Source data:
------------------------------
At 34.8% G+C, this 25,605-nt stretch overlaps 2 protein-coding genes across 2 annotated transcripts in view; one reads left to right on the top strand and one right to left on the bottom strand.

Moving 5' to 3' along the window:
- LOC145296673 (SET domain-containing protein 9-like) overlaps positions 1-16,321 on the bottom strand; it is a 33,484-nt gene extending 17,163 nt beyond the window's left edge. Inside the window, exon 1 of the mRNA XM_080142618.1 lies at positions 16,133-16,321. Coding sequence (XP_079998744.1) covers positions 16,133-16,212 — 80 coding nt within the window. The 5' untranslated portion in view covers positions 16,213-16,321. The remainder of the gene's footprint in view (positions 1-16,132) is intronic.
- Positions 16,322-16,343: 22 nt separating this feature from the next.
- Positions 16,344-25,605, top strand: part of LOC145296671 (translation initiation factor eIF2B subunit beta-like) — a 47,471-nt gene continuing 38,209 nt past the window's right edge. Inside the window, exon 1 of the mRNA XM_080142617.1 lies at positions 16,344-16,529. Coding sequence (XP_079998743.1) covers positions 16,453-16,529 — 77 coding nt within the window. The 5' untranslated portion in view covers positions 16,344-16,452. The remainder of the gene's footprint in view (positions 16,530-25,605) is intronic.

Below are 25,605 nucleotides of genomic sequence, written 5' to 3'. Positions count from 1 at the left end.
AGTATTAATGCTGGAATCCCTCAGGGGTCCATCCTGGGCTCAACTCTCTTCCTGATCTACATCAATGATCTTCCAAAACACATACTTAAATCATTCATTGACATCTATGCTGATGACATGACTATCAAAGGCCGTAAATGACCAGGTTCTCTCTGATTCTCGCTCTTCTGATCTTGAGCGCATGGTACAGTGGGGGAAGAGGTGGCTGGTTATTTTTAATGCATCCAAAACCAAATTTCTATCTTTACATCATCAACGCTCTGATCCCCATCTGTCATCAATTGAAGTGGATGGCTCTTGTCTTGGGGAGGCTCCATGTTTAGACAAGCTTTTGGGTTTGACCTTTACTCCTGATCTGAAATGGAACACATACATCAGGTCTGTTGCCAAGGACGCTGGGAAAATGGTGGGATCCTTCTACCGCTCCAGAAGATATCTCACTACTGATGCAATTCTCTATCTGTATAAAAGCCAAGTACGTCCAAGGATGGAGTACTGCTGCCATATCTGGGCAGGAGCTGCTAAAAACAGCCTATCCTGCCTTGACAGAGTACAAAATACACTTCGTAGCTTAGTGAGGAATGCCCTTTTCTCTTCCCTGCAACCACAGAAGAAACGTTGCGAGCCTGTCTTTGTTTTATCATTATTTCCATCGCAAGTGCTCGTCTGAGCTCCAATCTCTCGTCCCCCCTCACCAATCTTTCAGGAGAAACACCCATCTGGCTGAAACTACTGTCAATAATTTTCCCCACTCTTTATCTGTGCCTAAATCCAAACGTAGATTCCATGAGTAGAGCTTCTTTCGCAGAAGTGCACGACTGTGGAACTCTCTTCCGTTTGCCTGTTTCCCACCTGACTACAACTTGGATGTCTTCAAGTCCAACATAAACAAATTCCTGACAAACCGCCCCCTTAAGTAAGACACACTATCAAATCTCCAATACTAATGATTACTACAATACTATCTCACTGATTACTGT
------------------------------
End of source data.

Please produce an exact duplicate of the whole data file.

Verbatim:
At 34.8% G+C, this 25,605-nt stretch overlaps 2 protein-coding genes across 2 annotated transcripts in view; one reads left to right on the top strand and one right to left on the bottom strand.

Moving 5' to 3' along the window:
- LOC145296673 (SET domain-containing protein 9-like) overlaps positions 1-16,321 on the bottom strand; it is a 33,484-nt gene extending 17,163 nt beyond the window's left edge. Inside the window, exon 1 of the mRNA XM_080142618.1 lies at positions 16,133-16,321. Coding sequence (XP_079998744.1) covers positions 16,133-16,212 — 80 coding nt within the window. The 5' untranslated portion in view covers positions 16,213-16,321. The remainder of the gene's footprint in view (positions 1-16,132) is intronic.
- Positions 16,322-16,343: 22 nt separating this feature from the next.
- Positions 16,344-25,605, top strand: part of LOC145296671 (translation initiation factor eIF2B subunit beta-like) — a 47,471-nt gene continuing 38,209 nt past the window's right edge. Inside the window, exon 1 of the mRNA XM_080142617.1 lies at positions 16,344-16,529. Coding sequence (XP_079998743.1) covers positions 16,453-16,529 — 77 coding nt within the window. The 5' untranslated portion in view covers positions 16,344-16,452. The remainder of the gene's footprint in view (positions 16,530-25,605) is intronic.

Below are 25,605 nucleotides of genomic sequence, written 5' to 3'. Positions count from 1 at the left end.
AGTATTAATGCTGGAATCCCTCAGGGGTCCATCCTGGGCTCAACTCTCTTCCTGATCTACATCAATGATCTTCCAAAACACATACTTAAATCATTCATTGACATCTATGCTGATGACATGACTATCAAAGGCCGTAAATGACCAGGTTCTCTCTGATTCTCGCTCTTCTGATCTTGAGCGCATGGTACAGTGGGGGAAGAGGTGGCTGGTTATTTTTAATGCATCCAAAACCAAATTTCTATCTTTACATCATCAACGCTCTGATCCCCATCTGTCATCAATTGAAGTGGATGGCTCTTGTCTTGGGGAGGCTCCATGTTTAGACAAGCTTTTGGGTTTGACCTTTACTCCTGATCTGAAATGGAACACATACATCAGGTCTGTTGCCAAGGACGCTGGGAAAATGGTGGGATCCTTCTACCGCTCCAGAAGATATCTCACTACTGATGCAATTCTCTATCTGTATAAAAGCCAAGTACGTCCAAGGATGGAGTACTGCTGCCATATCTGGGCAGGAGCTGCTAAAAACAGCCTATCCTGCCTTGACAGAGTACAAAATACACTTCGTAGCTTAGTGAGGAATGCCCTTTTCTCTTCCCTGCAACCACAGAAGAAACGTTGCGAGCCTGTCTTTGTTTTATCATTATTTCCATCGCAAGTGCTCGTCTGAGCTCCAATCTCTCGTCCCCCCTCACCAATCTTTCAGGAGAAACACCCATCTGGCTGAAACTACTGTCAATAATTTTCCCCACTCTTTATCTGTGCCTAAATCCAAACGTAGATTCCATGAGTAGAGCTTCTTTCGCAGAAGTGCACGACTGTGGAACTCTCTTCCGTTTGCCTGTTTCCCACCTGACTACAACTTGGATGTCTTCAAGTCCAACATAAACAAATTCCTGACAAACCGCCCCCTTAAGTAAGACACACTATCAAATCTCCAATACTAATGATTACTACAATACTATCTCACTGATTACTGT